As for Melky, I won’t like seeing him go, but the Yanks look set in the OF next year, and I’m not sure Melky is going to be that good in the future. I could be very wrong. We could certainly miss him if somebody goes down, so there is some trepidation in making this deal. But I just feel that the more quality pitching we can get, the better.
    BTW, the Sox reportedly have some interest in Gonzalez also.

    Whatever December 16, 2006, 8:52 pm
  • Nick-YF December 17, 2006, 1:56 pm
  • Doesn’t anyone see what’s happening? They couldn’t move manny, they’re paying $60 million up front to matsuzaka and they simply can’t afford to marry the injury probe drew for 5 years. So, they got buyers remorse and are unloading. If they’d traded manny for peavy, we wouldn’t be hearing this.
    The sox can’t do guns AND butter!

    jeb December 18, 2006, 10:04 pm
  • …this is one for the conspiracy theorists to mull over…if the sox “gave in a bit” on the drew contract in order to insure that boras “delivered” d-mat, have the sox now reneged by using drew’s physical to devalue his contract?…i’m not trying to start anything, just food for thought for those who thought there was some link between the 2 contracts…
    …does anybody have any knowledge of how much power a team has for declaring a player’s physical to be “passed” or “failed”?…

    dc December 19, 2006, 8:34 pm
  • jeb, that’s a neat turn of the phrase, but I think Boston is one of the few teams of the league that can do guns and butter. Much is made of the Yankees’ spending habits, deservedly so, but Boston is a Ship of the Line as well. Of course I speculate, as we all are doing, but there can only think that there is some very real sticking point in what has been discovered regarding Drew’s health.
    dc: I dunno. You ask an interesting question. I thought about it for some time.
    Maybe there could have been some precognition or at least familiar discussion about the process, in that both sides wanted to stay on professional terms that they have already established across multiple contracts, across multiple years, with multiple teams, with multiple management structures. Many of these people have worked together for a long time.
    I say this with their (speculated, I’m outside) prior relationship in mind: I seriously doubt that the negotiations were tied. It’s in nobody’s interest in the long term to dial a singular deal mated that way. It’s not that baseball is above collusion, because that’s already happened more than once and been proven in court. However in the set of players, teams, and agents of which we are talking about, I find it hard to imagine that each party (and there are many interested individuals composing each contingent involved in the multitudinous corners that we are referencing) does not have counsel who have a specific job to root out subterfuge.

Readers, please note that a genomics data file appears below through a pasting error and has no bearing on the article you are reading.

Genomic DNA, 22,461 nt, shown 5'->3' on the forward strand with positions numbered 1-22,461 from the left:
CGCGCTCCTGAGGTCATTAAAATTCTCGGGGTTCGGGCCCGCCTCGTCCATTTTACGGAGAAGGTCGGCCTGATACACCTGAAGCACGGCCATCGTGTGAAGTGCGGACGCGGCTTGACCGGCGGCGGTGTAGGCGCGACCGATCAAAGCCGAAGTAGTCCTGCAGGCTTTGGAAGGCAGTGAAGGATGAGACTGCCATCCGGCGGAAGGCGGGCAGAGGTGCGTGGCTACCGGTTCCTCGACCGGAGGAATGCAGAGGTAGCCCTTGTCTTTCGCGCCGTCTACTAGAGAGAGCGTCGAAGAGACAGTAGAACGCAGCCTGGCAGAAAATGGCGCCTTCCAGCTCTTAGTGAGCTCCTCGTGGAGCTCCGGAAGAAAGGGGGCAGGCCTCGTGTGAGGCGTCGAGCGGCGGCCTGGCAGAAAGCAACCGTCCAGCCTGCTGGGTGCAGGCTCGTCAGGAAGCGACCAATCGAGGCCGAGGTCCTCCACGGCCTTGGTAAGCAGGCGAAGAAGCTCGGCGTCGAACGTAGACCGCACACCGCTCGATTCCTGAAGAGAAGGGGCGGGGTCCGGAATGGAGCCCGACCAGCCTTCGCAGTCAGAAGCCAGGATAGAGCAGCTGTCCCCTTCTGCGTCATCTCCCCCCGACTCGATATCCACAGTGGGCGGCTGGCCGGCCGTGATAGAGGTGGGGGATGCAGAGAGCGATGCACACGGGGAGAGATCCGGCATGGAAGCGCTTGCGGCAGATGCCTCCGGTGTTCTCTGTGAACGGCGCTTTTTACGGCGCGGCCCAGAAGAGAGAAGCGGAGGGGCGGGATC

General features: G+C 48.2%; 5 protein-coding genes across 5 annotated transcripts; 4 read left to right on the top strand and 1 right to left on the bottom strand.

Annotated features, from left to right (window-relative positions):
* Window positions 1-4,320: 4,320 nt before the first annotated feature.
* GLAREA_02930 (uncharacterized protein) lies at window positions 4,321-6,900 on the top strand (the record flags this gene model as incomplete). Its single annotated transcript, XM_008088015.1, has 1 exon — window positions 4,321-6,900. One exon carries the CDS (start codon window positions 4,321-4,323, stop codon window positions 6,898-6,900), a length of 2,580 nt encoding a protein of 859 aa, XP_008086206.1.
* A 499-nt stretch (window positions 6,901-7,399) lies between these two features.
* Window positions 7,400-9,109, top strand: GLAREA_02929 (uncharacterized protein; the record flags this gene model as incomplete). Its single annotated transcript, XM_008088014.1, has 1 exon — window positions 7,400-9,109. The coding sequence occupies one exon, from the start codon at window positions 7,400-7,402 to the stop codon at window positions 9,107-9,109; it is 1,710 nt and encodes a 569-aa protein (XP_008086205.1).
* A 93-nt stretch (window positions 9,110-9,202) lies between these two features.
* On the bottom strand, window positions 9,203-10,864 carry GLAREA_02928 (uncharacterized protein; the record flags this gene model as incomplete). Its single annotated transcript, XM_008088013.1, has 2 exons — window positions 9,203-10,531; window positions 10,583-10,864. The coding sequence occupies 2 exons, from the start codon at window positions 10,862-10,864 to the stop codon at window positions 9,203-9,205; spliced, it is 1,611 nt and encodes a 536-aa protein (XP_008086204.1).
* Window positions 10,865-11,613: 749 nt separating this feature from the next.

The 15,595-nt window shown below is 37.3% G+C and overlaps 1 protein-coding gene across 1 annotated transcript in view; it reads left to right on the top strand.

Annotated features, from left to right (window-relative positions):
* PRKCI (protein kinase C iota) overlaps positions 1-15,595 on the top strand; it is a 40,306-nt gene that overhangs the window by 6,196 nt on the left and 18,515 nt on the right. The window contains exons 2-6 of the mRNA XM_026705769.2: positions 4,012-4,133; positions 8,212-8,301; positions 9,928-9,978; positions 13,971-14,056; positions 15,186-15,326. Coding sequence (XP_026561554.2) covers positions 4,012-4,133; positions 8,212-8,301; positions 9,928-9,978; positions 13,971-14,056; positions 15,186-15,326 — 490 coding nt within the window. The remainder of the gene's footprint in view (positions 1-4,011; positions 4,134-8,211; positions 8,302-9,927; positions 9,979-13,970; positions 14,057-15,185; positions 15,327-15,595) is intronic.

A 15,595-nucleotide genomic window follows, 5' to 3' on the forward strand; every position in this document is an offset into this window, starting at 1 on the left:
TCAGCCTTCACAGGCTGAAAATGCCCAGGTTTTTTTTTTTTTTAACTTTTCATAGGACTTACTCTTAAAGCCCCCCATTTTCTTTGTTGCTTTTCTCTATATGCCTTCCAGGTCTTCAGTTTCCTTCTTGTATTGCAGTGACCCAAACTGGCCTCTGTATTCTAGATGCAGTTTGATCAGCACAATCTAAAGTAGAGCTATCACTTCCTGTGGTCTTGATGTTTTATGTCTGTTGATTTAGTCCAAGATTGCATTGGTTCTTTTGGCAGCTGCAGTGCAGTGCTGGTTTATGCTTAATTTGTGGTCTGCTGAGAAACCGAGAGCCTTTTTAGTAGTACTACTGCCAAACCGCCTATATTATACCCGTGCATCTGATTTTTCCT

Let’s be hypothetical. If one was to openly posit that two players’ contracts were somehow married (regardless of the awareness of the players involved) one would be accusing affected parties of racketeering. To even levy such a charge, invites libel, but at the dollars involved, if someone is hurt, that charge will fly. Every party involved is certainly protecting their interests in this matter. There can be no misstep, perceived or otherwise, when dealing on this level.
    Of course I’m not a lawyer, I’m not even a gerbil. I find it highly unlikely that any group (no one flies solo at this altitude) involved in negotiation would disregard the interest of the charge of whom they represent and would be unaware of the multiple avenues for being exposed if they were negligent in their obligations to their responsibility and to the legal/fiscal/social ramifications of abdicating their warrant.
    Still, interesting question. We’ll see.

    attackgerbil December 19, 2006, 9:58 pm
  • ag, thanks for the opinion…for what it’s worth, i agree with you that it’s unlikely there is any link…i know the notion came up once or twice on this site as pure speculation by a poster or 2…i don’t think it’s naive to believe that kind of cloak and dagger is reaching a lot…
    i’m actually more interesed in the question about a club’s exclusive say on the pass/fail of a physical…

    dc December 19, 2006, 11:00 pm
  • ha! you guys know where I stand on this issue. There’s no doubt in my mind that the Red Sox had some kind of handshake deal with Boras re: JD Drew, and it definitely helped with the Matsuzuka negotiations.

    Brad December 19, 2006, 11:35 pm
  • but, do you think the sox have reneged?

    dc December 19, 2006, 11:58 pm
  • about a club’s exclusive say on the pass/fail of a physical…
    It would seem to me that any club can have their own doctors decide whether or not a physical has been passed. This all happens before a contract is signed. To me, this is the process: you reach an agreement, you check the player’s health. The deal is contingent on the player being of an expected level of health. If the team doctors find risk, then the deal should be altered or backed-away from. If the team wants a second opinion, and that second opinion deems a player healthy, then the team has to decide the risk factor, and if they still want to make the deal. All this is the norm, right?
    It wouldn’t make sense for a player to take a team physical prior to a deal being agreed to; it has no upside, just downside for the player. It puts all the power in the hands of the team, before any numbers have even been settled. This strikes me as patently unfair to the player. If Drew had taken this physical for the team in advance of or during negotiations, then the offer might have been lower. He was under no obligation to compromise his negotation position. If Drew wanted to voluntarily take a physical before settling on contract terms with the Sox in ink, then he could do that, but I don’t think that would be fair to Drew, either to require this or expect it of him (or any player). Conversely, the Sox are under no obligation to sign a deal without confirming Drew’s health. This seems like a reasonable system, though not without some conflicts, of course.